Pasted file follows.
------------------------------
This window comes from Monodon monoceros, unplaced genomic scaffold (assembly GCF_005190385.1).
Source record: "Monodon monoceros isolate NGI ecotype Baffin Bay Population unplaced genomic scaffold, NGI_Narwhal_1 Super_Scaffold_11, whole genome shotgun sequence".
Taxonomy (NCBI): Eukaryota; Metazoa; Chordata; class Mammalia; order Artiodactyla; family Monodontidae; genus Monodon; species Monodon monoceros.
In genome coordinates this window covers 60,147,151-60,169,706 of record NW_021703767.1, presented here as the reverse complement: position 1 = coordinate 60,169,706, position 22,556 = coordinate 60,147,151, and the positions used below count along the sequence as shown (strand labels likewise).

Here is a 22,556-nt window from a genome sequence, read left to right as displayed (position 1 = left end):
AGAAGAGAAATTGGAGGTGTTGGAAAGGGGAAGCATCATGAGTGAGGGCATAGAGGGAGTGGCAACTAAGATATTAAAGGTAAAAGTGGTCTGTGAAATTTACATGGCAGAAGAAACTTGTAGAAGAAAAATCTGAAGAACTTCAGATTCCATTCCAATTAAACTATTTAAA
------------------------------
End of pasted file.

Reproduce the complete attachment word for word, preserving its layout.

This window comes from Monodon monoceros, unplaced genomic scaffold (assembly GCF_005190385.1).
Source record: "Monodon monoceros isolate NGI ecotype Baffin Bay Population unplaced genomic scaffold, NGI_Narwhal_1 Super_Scaffold_11, whole genome shotgun sequence".
Taxonomy (NCBI): Eukaryota; Metazoa; Chordata; class Mammalia; order Artiodactyla; family Monodontidae; genus Monodon; species Monodon monoceros.
In genome coordinates this window covers 60,147,151-60,169,706 of record NW_021703767.1, presented here as the reverse complement: position 1 = coordinate 60,169,706, position 22,556 = coordinate 60,147,151, and the positions used below count along the sequence as shown (strand labels likewise).

Here is a 22,556-nt window from a genome sequence, read left to right as displayed (position 1 = left end):
AGAAGAGAAATTGGAGGTGTTGGAAAGGGGAAGCATCATGAGTGAGGGCATAGAGGGAGTGGCAACTAAGATATTAAAGGTAAAAGTGGTCTGTGAAATTTACATGGCAGAAGAAACTTGTAGAAGAAAAATCTGAAGAACTTCAGATTCCATTCCAATTAAACTATTTAAA